Bad Dog! Worse owner. ( )
  Carol420 | May 31, 2016 |
Stephen King said that he wrote Cujo while so heavily addicted to drugs that he doesn't even remember writing it. Unfortunately, I think it shows.

I liked the concept--as others have said, the idea of the dog's sickness forcing him to act in opposition to his nature is very scary. The tension of the last act is wonderfully done. But I never really cared about the characters, in part because they never quite felt like people to me. I didn't feel like I was reading the story of ordinary people going about their lives and then suddenly facing a tragedy. I felt like I was watching King moving chess pieces around the board to get the characters positioned just where he needed them. Instead of seeing Oz the Great and Terrible, I was looking behind the curtain. And since King is usually very good about making sure you never even see the curtain...that was a real disappointment to me.

In fairness, it's been years since I read this book and I should probably give it another try. But right now, I'd say if you want a book about a family in trouble, The Shining" is far superior. ( )
  Jeslieness | May 30, 2016 |
Showing 1-5 of 79 (next | show all)

» Add other authors (24 possible)

Author nameRoleType of authorWork?Status
Stephen Kingprimary authorall editionsconfirmed
Kalvas, ReijoTranslatorsecondary authorsome editionsconfirmed
Raver, LornaNarratorsecondary authorsome editionsconfirmed
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Epigraph
About suffering they were never wrong,
The Old Masters: how well they understood
Its human position; how it takes place
While someone else is eating or opening a window or just walking dully along...

—W.H. AUDEN, "Musée des Beaux Arts"
Old Blue died and he died so hard
He shook the ground in my back yard.
I dug his grave with a silver spade
And I lowered him down with a golden chain.
Every link you know I did call his name,
I called, "Here, Blue, you good dog, you."

—FOLK SONG
"Nope, nothing wrong here."
—THE SHARP CEREAL PROFESSOR
Dedication
This book is for my brother, David, who held my hand crossing West Broad Street, and who taught me how to make skyhooks out of old coathangers. The trick was so damned good I just never stopped.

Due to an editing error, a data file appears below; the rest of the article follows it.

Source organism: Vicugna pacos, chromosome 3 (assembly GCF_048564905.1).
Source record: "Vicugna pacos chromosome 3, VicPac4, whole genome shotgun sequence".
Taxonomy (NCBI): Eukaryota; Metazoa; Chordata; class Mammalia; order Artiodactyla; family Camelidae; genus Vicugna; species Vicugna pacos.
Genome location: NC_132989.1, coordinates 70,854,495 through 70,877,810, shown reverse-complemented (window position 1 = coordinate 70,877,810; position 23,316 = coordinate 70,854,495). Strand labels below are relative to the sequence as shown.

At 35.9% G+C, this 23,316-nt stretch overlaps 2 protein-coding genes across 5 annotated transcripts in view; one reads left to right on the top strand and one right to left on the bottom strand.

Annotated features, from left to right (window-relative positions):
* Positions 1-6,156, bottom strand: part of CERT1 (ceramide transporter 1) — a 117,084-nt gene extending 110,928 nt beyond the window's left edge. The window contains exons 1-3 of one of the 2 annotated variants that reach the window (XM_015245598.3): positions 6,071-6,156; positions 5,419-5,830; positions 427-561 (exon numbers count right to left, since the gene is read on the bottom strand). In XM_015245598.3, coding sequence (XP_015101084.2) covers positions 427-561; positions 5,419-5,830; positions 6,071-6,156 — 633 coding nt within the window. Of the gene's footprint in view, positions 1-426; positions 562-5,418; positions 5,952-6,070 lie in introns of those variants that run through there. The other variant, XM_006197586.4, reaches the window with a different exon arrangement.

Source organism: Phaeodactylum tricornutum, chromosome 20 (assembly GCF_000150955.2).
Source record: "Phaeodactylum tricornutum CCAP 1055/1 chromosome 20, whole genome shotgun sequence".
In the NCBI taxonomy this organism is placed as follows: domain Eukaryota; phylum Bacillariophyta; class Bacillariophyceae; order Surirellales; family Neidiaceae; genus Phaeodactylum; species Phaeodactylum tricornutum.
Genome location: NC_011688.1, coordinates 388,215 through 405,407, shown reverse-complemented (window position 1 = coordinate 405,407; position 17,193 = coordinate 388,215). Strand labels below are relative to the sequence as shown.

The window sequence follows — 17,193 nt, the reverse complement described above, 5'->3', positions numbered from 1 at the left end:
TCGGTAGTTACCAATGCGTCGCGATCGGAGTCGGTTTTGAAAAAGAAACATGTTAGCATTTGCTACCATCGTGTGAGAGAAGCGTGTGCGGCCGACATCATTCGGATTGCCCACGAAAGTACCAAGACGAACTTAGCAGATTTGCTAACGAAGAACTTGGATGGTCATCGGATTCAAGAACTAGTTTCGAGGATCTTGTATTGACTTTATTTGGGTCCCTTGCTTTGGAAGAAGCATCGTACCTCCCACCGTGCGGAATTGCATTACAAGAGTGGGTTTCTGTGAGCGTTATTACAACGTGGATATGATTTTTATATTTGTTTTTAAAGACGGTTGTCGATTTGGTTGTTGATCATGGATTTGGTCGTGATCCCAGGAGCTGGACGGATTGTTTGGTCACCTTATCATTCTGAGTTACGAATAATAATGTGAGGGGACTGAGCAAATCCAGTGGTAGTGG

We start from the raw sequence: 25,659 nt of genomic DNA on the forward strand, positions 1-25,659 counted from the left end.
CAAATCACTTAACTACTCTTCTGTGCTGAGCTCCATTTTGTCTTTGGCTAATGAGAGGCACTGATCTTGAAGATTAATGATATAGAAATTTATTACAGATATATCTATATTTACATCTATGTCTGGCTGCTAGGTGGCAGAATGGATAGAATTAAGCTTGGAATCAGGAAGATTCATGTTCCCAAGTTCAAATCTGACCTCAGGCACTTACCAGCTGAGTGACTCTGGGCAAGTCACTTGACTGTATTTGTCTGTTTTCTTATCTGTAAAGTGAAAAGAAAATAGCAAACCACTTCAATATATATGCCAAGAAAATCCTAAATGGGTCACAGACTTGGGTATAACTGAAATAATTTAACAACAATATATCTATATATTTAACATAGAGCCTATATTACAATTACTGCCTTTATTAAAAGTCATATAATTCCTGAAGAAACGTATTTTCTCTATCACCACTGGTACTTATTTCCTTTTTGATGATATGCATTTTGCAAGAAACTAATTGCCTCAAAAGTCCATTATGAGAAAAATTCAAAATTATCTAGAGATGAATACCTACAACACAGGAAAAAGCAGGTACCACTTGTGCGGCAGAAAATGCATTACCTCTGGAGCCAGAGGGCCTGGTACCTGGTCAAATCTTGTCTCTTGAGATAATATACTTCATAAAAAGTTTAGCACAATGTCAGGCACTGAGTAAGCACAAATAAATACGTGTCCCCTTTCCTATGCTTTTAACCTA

I love you, David.
First words
Once upon a time, not so long ago, a monster came to the small town of Castle Rock, Maine.
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(Click to show. Warning: May contain spoilers.)
(Click to show. Warning: May contain spoilers.)
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Wikipedia in English (1)

Book description
Cujo, a huge St Bernard, is bitten by a rabid bat and changes from a lovable pet into a ferocious man-eating monster. He slaughters his garage-owning master and, as madness eats at his brain, focuses his deranged attention on Donna Trenton and her five-year-old son, who are trapped in their car.
Haiku summary

Amazon.com Amazon.com Review (ISBN 0451161351, Mass Market Paperback)

Cujo is so well-paced and scary that people tend to read it quickly, so they mostly remember the scene of the mother and son trapped in the hot Pinto and threatened by the rabid Cujo, forgetting the multifaceted story in which that scene is embedded. This is definitely a novel that rewards re-reading. When you read it again, you can pay more attention to the theme of country folk vs. city folk; the parallel marriage conflicts of the Cambers vs. the Trentons; the poignancy of the amiable St. Bernard (yes, the breed choice is just right) infected by a brain-destroying virus that makes it into a monster; and the way the "daylight burial" of the failed ad campaign is reflected in the sunlit Pinto that becomes a coffin. And how significant it is that this horror tale is not supernatural: it's as real as junk food, a failing marriage, a broken-down car, or a fatal virus.

(retrieved from Amazon Thu, 12 Mar 2015 18:13:22 -0400)

(see all 5 descriptions)

Cujo, a two-hundred-pound Saint Bernard, becomes infected with rabies and kills four people in Maine.

(summary from another edition)

» see all 11 descriptions